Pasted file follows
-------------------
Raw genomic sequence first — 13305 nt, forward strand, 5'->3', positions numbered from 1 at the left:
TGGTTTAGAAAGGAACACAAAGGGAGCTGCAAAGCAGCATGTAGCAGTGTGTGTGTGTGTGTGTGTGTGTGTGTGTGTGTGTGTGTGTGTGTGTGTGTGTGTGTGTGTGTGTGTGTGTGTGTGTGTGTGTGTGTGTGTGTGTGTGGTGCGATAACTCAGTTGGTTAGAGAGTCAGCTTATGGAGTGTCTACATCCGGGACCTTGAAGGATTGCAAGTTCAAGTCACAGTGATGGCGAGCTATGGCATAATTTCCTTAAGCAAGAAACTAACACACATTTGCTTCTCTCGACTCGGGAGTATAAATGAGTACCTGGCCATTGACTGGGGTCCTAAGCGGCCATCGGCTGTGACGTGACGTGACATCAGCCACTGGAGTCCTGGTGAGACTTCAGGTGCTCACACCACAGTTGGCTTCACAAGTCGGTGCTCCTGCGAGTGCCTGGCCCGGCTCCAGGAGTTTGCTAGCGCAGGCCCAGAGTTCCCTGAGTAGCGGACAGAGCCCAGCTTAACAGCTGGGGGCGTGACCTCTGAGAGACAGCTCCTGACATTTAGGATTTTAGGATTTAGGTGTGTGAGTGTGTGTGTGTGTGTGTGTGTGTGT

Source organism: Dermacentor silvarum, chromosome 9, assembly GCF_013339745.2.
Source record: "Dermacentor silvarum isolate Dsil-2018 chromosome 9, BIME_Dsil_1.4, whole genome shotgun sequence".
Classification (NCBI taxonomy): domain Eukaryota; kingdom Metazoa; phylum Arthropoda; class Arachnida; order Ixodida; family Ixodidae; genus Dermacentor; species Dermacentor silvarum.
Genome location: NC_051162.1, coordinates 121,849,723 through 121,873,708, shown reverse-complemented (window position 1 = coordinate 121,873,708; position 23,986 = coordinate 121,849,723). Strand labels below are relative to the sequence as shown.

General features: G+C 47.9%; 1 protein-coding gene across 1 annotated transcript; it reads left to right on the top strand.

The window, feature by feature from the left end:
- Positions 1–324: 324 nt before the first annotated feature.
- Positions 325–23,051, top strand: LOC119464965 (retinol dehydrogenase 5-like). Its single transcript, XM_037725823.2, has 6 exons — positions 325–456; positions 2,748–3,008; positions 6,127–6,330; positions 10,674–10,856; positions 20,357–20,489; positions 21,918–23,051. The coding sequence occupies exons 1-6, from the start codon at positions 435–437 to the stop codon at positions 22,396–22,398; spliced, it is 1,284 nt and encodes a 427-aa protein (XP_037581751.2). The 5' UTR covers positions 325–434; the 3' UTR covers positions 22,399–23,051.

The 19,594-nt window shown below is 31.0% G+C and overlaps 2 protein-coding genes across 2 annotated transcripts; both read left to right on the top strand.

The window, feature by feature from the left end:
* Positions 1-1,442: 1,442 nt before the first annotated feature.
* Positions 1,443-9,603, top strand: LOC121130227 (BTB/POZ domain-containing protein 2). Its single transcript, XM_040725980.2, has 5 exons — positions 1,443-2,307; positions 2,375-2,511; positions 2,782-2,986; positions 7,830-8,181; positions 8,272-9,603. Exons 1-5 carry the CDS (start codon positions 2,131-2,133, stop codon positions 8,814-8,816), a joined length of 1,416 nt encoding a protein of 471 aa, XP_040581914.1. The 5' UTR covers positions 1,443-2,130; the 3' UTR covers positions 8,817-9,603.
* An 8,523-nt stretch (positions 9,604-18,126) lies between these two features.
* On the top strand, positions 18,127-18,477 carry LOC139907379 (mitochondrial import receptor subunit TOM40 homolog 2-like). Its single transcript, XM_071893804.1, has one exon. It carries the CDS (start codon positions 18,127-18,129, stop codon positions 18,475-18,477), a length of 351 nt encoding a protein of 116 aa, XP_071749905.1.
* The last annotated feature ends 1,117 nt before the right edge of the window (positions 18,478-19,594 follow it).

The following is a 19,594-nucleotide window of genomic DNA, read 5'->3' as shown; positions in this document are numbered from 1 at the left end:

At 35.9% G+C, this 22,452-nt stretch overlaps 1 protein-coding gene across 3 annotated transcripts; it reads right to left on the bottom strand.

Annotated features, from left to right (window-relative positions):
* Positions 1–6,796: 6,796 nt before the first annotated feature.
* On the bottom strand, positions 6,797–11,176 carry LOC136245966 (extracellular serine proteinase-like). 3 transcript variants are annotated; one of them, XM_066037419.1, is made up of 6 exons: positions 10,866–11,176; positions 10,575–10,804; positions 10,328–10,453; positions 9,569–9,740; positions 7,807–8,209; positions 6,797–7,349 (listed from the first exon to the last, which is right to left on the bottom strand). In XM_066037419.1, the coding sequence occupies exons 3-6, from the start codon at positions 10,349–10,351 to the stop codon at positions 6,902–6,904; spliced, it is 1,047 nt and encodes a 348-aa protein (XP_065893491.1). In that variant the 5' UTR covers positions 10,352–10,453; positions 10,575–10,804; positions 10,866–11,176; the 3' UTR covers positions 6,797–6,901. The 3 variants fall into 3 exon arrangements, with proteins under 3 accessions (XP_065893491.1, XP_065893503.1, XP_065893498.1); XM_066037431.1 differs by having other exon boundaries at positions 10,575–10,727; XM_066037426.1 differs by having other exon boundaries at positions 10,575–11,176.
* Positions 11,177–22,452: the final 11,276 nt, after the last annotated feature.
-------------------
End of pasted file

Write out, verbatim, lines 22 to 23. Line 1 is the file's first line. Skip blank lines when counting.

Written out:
* On the bottom strand, positions 6,797–11,176 carry LOC136245966 (extracellular serine proteinase-like). 3 transcript variants are annotated; one of them, XM_066037419.1, is made up of 6 exons: positions 10,866–11,176; positions 10,575–10,804; positions 10,328–10,453; positions 9,569–9,740; positions 7,807–8,209; positions 6,797–7,349 (listed from the first exon to the last, which is right to left on the bottom strand). In XM_066037419.1, the coding sequence occupies exons 3-6, from the start codon at positions 10,349–10,351 to the stop codon at positions 6,902–6,904; spliced, it is 1,047 nt and encodes a 348-aa protein (XP_065893491.1). In that variant the 5' UTR covers positions 10,352–10,453; positions 10,575–10,804; positions 10,866–11,176; the 3' UTR covers positions 6,797–6,901. The 3 variants fall into 3 exon arrangements, with proteins under 3 accessions (XP_065893491.1, XP_065893503.1, XP_065893498.1); XM_066037431.1 differs by having other exon boundaries at positions 10,575–10,727; XM_066037426.1 differs by having other exon boundaries at positions 10,575–11,176.
* Positions 11,177–22,452: the final 11,276 nt, after the last annotated feature.